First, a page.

Published on the 18/02/2021 | Written by Jonathan Cotton
New employee experience platforms dish the data on workers…
“The nine-to-five workday is dead” wrote Brent Hyder, Salesforce’s president and chief people officer, in a blog post the other day announcing that the company had made its open attitude to working from home permanent.
According to Salesforce, almost half of its employees now want to come in just ‘a few times per month’, so, going forward, staff who don’t need office-time can skip it and work remotely fulltime.
“Remote work strengthens the mandate to digitally monitor worker activity.”
It’s the exciting new work-from-home age, but with employees remote, it can be hard to keep the lines of communication open. So with an increasingly distributed and digital work environment, solutions that support corporate culture – and productivity – are on the rise. According to one reckoning, Employee Experience Platforms (EXP) are on track to hit US$300 billion in annual spend by 2022.
Several offerings have recently hit the market, including Microsoft’s Viva employee experience platform, which was announced earlier this month and is designed to bring tools for ‘employee engagement, learning, wellbeing and knowledge discovery, directly into the flow of people’s work’.
Viva uses Microsoft products Teams and Microsoft 365 to create a ‘unified employee experience’ across four key areas – engagement, wellbeing, learning and knowledge – in a way that ‘empowers people to be their best’.
“We have participated in the largest at-scale remote work experiment the world has seen, and it has had a dramatic impact on the employee experience,” says Satya Nadella, CEO, Microsoft.
“Every organisation will require a unified employee experience from onboarding and collaboration to continuous learning and growth. Viva brings together everything an employee needs to be successful, from day one, in a single, integrated experience directly in Teams.”
Workday is another employee engagement app looking for a piece of the market. The company recently announced the acquisition of Peakon ApS – another enterprise app that measures employee engagement – for an eye-watering US$700 million.
“Never waste a good crisis,” Winston Churchill may have once said, and if there was ever an opportunity for the corporate kraken to latch its slimy tentacles onto the final few remaining corners of free time and space its employees have, it would be now.
But no one likes being tracked, and excessive monitoring is a health hazard. One survey from the Harvard Business Review found that almost half employees subject to stringent monitoring report severe anxiety and are much more likely to suffer from burnout.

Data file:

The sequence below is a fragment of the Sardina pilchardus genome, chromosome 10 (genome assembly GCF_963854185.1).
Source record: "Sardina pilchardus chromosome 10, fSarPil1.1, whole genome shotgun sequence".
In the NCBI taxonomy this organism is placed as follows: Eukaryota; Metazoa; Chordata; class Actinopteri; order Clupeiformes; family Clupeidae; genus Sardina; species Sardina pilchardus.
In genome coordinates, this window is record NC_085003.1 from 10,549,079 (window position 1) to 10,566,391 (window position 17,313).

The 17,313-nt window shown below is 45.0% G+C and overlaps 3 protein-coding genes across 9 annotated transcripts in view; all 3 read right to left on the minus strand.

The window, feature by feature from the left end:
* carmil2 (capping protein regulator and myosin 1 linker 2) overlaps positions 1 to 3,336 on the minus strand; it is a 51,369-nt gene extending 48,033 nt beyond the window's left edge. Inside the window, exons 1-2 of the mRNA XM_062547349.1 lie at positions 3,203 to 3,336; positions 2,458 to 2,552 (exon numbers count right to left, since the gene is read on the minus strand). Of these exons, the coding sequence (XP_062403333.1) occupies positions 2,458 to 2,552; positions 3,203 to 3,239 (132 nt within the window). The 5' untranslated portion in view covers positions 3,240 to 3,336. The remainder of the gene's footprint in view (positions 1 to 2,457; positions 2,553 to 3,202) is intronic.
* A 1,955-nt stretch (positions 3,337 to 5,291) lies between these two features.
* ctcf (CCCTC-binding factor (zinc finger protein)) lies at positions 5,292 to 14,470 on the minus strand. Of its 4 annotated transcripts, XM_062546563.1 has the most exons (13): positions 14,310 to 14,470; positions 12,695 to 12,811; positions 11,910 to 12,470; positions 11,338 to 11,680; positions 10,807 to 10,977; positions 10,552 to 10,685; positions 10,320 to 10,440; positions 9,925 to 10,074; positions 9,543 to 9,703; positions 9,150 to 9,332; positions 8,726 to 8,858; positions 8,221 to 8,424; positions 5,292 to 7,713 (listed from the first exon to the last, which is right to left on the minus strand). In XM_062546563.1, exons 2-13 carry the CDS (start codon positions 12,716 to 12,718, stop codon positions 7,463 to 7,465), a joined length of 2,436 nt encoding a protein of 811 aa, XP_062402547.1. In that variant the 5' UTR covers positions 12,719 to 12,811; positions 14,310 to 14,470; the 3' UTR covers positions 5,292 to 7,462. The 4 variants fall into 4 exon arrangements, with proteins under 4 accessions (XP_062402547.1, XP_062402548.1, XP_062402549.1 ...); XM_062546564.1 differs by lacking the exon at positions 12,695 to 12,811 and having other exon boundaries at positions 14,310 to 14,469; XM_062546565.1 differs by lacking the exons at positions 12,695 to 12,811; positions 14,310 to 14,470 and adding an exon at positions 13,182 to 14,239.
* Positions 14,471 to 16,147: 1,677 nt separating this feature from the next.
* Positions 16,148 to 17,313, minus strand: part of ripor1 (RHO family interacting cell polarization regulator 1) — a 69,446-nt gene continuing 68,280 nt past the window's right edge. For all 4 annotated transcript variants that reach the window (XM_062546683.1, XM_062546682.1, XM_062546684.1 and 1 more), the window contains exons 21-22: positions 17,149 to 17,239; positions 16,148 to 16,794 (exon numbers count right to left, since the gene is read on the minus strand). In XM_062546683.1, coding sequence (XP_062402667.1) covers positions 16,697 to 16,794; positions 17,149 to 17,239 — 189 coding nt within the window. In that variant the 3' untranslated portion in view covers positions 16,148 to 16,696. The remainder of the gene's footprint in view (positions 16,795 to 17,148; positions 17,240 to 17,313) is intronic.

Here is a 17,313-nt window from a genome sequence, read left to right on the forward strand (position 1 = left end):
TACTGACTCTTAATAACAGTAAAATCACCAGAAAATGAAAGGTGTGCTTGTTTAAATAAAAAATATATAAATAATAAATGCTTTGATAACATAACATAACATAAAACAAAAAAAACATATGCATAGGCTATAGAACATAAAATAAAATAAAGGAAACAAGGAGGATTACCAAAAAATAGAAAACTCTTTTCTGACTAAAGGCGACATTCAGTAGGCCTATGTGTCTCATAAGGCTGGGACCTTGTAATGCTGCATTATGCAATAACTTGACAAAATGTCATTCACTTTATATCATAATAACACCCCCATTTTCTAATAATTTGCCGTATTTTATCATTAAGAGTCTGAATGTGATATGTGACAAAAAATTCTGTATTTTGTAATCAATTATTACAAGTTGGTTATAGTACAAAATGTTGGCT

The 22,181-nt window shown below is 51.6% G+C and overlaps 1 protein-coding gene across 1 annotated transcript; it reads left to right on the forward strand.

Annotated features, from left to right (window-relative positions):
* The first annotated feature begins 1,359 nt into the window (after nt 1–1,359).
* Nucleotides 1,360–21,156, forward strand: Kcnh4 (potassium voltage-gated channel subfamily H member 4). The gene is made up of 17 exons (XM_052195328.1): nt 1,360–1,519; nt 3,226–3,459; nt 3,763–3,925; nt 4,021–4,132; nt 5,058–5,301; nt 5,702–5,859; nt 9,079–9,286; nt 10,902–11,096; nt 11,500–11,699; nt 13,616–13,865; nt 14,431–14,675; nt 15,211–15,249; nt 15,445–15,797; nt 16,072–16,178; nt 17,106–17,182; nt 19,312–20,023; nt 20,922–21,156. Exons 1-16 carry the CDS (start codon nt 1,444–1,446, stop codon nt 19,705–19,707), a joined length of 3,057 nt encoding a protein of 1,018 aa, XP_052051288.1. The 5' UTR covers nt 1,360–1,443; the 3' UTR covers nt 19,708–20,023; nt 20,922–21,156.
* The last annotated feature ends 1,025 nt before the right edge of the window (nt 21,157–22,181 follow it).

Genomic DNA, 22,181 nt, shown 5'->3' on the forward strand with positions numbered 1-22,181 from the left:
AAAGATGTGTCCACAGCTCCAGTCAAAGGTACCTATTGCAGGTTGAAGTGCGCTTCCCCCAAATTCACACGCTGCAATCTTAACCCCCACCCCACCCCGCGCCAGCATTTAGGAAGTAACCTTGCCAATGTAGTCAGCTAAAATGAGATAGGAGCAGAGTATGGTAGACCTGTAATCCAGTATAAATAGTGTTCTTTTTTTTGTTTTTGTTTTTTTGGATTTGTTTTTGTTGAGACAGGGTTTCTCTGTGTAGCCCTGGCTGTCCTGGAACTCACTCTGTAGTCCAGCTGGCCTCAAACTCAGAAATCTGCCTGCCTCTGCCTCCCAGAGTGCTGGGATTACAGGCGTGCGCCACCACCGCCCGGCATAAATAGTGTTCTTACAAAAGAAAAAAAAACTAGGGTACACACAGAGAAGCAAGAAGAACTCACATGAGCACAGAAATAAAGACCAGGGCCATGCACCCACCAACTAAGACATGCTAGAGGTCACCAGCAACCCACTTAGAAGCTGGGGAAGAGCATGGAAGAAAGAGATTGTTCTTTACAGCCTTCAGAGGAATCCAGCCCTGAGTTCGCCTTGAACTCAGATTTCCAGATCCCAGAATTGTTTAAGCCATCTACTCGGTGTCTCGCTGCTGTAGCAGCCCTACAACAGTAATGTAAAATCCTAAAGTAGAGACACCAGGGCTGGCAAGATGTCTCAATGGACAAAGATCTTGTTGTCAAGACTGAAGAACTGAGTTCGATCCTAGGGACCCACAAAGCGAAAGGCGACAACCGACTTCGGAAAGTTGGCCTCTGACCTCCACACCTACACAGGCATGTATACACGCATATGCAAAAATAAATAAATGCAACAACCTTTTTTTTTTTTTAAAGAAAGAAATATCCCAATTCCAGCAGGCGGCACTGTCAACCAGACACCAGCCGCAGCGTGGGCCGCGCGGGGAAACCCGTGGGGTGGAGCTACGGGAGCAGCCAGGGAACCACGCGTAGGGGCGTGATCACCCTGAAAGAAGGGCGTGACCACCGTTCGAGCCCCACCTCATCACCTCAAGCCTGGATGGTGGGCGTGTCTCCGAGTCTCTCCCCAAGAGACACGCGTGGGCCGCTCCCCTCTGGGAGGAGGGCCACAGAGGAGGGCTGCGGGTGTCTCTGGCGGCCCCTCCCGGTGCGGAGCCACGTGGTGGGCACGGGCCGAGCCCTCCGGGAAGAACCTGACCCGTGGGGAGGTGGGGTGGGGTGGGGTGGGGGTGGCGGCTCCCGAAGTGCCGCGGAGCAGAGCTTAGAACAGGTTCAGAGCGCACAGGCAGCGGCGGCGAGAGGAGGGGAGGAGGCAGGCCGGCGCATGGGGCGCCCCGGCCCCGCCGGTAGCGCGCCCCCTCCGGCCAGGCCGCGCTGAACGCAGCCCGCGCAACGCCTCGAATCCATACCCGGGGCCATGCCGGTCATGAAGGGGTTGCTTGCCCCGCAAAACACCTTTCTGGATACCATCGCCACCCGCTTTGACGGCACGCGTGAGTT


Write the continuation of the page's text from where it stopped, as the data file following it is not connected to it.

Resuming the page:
A recent UK survey found 12 percent of all firms – and 16 percent of larger firms – had already implemented some form of remote tracking of at-home employees. Slack, Google Workspace and Teams all provide employers with a startling access to their employees.
Microsoft recently had to dial back the level of granularity it provided for the Productivity Score tool for Microsoft 365 after concerns over privacy. (The feature allowed employers to see how often employees engaged with an app over the course of a month).
Is Viva the next step to complete employee transparency? Microsoft says it ain’t so.
“Viva Insights gives individuals, managers and leaders personalised and actionable insights that help everyone in an organisation thrive. Personal experiences and insights, visible only to the employee, help individuals protect time for regular breaks, focused work and learning, as well as strengthen relationships with their colleagues.
“Managers and leaders can see trends at team and organisation level, as well as recommendations to better balance productivity and wellbeing. The insights are aggregated and de-identified by default to maintain personal privacy.”
As for Workday, its new ‘employee success’ acquisition is itself a ‘highly targeted and integrated employee listening strategy’.
As employers grapple with the new work-from-home reality, there will be the temptation to further blur the line between work and home life.
And while there’s a temptation to collect more and more employee data in the name of analysis, it’s worth asking: Does access to things like employee correspondence actually improve productivity? Does it improve culture?
And if employees feel that management is overstepping reasonable boundaries, expect pushback, says Gartner.
“For management cultures that are accustomed to relying on direct observation of employee behavior, remote work strengthens the mandate to digitally monitor worker activity, in some cases via AI,” says Whit Andrews, researchVP at Gartner.
“Just as we’ve seen with every technology aimed at restricting its users, workers will quickly discover the gaps in AI-based surveillance strategies. They may do so for a variety of reasons, such as in the interest of lower workloads, better pay or simply spite.
“IT leaders who are considering deploying AI-enabled productivity monitoring tools should take a close look at the data sources, user experience design and the initial use case intended for these tools before investing,” Andrews says.
“Determine whether the purpose and scope of data collection supports employees doing their best work. For those that do decide to invest, ensure that the technology is being implemented ethically by testing it against a key set of human-centric design principles.”